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dc.contributor.authorAmuru, Saidhirajen_US
dc.date.accessioned2015-10-06T08:00:54Z
dc.date.available2015-10-06T08:00:54Z
dc.date.issued2015-10-05en_US
dc.identifier.othervt_gsexam:6335en_US
dc.identifier.urihttp://hdl.handle.net/10919/56695
dc.description.abstractSpectrum supremacy is a vital part of security in the modern era. In the past 50 years, a great deal of work has been devoted to designing defenses against attacks from malicious nodes (e.g., anti-jamming), while significantly less work has been devoted to the equally important task of designing effective strategies for denying communication between enemy nodes/radios within an area (e.g., jamming). Such denial techniques are especially useful in military applications and intrusion detection systems where untrusted communication must be stopped. In this dissertation, we study these offensive attack procedures, collectively termed as communication denial. The communication denial strategies studied in this dissertation are not only useful in undermining the communication between enemy nodes, but also help in analyzing the vulnerabilities of existing systems. A majority of the works which address communication denial assume that knowledge about the enemy nodes is available a priori. However, recent advances in communication systems creates the potential for dynamic environmental conditions where it is difficult and most likely not even possible to obtain a priori information regarding the environment and the nodes that are present in it. Therefore, it is necessary to have cognitive capabilities that enable the attacker to learn the environment and prevent enemy nodes from accessing valuable spectrum, thereby denying communication. In this regard, we ask the following question in this dissertation ``Can an intelligent attacker learn and adapt to unknown environments in an electronic warfare-type scenario?" Fundamentally speaking, we explore whether existing machine learning techniques can be used to address such cognitive scenarios and, if not, what are the missing pieces that will enable an attacker to achieve spectrum supremacy by denying an enemy the ability to communicate? The first task in achieving spectrum supremacy is to identify the signal of interest before it can be attacked. Thus, we first address signal identification, specifically modulation classification, in practical wireless environments where the interference is often non-Gaussian. Upon identifying the signal of interest, the next step is to effectively attack the victim signals in order to deny communication. We present a rigorous fundamental analysis regarding the attackers performance, in terms of achieving communication denial, in practical communication settings. Furthermore, we develop intelligent approaches for communication denial that employ novel machine learning techniques to attack the victim either at the physical layer, the MAC layer, or the network layer. We rigorously investigate whether or not these learning techniques enable the attacker to approach the fundamental performance limits achievable when an attacker has complete knowledge of the environment. As a result of our work, we debunk several myths about communication denial strategies that were believed to be true mainly because incorrect system models were previously considered and thus the wrong questions were answered.en_US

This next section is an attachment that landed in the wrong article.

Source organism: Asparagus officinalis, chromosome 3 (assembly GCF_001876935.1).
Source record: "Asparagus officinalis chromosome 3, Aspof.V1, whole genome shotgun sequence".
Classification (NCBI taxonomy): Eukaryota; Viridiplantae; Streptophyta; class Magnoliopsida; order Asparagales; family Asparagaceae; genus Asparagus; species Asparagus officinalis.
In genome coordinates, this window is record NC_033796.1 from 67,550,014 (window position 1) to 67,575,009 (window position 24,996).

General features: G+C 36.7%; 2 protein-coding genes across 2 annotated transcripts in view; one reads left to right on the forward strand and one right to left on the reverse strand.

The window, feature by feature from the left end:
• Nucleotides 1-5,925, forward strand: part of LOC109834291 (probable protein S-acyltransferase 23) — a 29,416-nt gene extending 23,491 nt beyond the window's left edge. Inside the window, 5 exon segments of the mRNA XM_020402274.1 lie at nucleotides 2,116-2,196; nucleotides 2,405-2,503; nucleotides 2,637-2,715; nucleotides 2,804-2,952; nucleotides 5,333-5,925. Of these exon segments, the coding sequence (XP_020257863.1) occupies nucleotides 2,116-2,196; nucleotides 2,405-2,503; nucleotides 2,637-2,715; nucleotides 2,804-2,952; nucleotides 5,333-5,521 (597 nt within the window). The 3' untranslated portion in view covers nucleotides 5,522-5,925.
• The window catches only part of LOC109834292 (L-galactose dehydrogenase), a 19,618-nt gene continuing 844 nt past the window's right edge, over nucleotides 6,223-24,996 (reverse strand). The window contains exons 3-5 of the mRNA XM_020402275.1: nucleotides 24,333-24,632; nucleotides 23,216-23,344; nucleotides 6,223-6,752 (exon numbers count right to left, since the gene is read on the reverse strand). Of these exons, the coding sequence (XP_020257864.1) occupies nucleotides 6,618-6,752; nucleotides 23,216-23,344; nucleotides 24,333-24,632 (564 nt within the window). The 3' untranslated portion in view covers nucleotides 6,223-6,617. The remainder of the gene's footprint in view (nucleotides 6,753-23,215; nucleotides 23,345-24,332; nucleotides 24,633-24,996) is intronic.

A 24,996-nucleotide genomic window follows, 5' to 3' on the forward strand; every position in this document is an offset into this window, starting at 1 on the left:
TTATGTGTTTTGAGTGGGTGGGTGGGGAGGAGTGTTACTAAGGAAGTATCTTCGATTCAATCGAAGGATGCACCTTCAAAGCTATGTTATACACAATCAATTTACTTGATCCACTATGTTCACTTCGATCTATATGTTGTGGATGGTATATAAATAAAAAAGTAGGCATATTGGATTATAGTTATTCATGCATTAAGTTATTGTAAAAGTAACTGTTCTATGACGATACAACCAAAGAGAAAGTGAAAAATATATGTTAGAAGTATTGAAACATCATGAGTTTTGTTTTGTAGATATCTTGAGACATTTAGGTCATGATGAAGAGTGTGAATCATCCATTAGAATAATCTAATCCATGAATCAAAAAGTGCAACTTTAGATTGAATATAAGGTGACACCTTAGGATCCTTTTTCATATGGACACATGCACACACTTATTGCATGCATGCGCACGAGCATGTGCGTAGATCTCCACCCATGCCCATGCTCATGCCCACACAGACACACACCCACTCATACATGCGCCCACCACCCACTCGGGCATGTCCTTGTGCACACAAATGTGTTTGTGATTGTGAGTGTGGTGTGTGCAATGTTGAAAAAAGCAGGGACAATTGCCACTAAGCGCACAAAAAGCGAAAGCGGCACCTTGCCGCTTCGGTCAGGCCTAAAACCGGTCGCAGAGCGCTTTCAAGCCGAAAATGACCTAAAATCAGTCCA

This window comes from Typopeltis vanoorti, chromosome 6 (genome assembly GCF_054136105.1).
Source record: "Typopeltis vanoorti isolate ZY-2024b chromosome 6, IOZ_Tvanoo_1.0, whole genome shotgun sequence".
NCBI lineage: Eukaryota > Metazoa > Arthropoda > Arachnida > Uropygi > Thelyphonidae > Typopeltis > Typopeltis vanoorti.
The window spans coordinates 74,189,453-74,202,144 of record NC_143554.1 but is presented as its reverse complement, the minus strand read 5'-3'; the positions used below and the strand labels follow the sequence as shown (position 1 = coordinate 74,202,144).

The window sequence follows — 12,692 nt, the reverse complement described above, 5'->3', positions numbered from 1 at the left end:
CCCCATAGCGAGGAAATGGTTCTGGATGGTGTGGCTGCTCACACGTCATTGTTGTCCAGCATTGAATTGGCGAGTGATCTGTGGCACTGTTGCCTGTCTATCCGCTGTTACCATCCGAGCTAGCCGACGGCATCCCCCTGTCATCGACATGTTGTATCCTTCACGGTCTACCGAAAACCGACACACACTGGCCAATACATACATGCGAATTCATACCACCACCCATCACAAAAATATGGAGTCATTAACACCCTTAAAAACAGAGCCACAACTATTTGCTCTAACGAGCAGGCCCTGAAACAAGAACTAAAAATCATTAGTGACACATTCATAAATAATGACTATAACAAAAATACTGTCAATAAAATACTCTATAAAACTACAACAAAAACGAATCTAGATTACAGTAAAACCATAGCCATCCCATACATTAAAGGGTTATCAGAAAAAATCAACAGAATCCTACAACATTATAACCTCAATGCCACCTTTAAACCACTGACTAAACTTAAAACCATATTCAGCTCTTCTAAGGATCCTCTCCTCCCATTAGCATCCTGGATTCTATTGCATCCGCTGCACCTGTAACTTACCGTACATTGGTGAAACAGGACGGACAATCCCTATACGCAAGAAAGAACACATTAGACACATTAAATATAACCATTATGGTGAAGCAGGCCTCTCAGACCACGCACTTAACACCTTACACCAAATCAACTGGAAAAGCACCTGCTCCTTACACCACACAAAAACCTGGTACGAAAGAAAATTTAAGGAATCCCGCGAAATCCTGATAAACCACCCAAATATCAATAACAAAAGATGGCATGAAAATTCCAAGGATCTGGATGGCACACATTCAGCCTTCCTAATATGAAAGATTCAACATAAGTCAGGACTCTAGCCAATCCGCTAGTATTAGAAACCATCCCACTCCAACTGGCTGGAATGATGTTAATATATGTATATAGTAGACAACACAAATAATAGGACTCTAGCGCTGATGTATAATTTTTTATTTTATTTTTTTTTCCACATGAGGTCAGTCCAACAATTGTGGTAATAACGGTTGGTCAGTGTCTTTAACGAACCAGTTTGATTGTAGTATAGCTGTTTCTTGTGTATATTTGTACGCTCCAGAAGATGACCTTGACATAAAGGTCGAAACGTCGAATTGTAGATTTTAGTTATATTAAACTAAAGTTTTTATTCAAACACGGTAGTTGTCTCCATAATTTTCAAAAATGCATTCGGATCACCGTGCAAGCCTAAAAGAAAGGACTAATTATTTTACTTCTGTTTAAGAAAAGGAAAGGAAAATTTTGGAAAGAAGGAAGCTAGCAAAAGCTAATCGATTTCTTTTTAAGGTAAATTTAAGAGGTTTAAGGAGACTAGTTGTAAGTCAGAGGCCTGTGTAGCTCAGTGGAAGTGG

dc.format.mediumETDen_US
dc.publisherVirginia Techen_US
dc.rightsThis Item is protected by copyright and/or related rights. Some uses of this Item may be deemed fair and permitted by law even without permission from the rights holder(s), or the rights holder(s) may have licensed the work for use under certain conditions. For other uses you need to obtain permission from the rights holder(s).en_US
dc.subjectCommunicationen_US
dc.subjectDenialen_US
dc.subjectJammingen_US
dc.subjectLearningen_US
dc.titleIntelligent Approaches for Communication Denialen_US
dc.typeDissertationen_US
dc.contributor.departmentElectrical and Computer Engineeringen_US
dc.description.degreePh. D.en_US
thesis.degree.namePh. D.en_US
thesis.degree.leveldoctoralen_US
thesis.degree.grantorVirginia Polytechnic Institute and State Universityen_US
thesis.degree.disciplineElectrical Engineeringen_US
dc.contributor.committeechairBuehrer, Richard Michaelen_US
dc.contributor.committeememberda Silva, Claudioen_US
dc.contributor.committeememberTandon, Ravien_US
dc.contributor.committeememberKim, Inyoungen_US
dc.contributor.committeememberBatra, Dhruven_US


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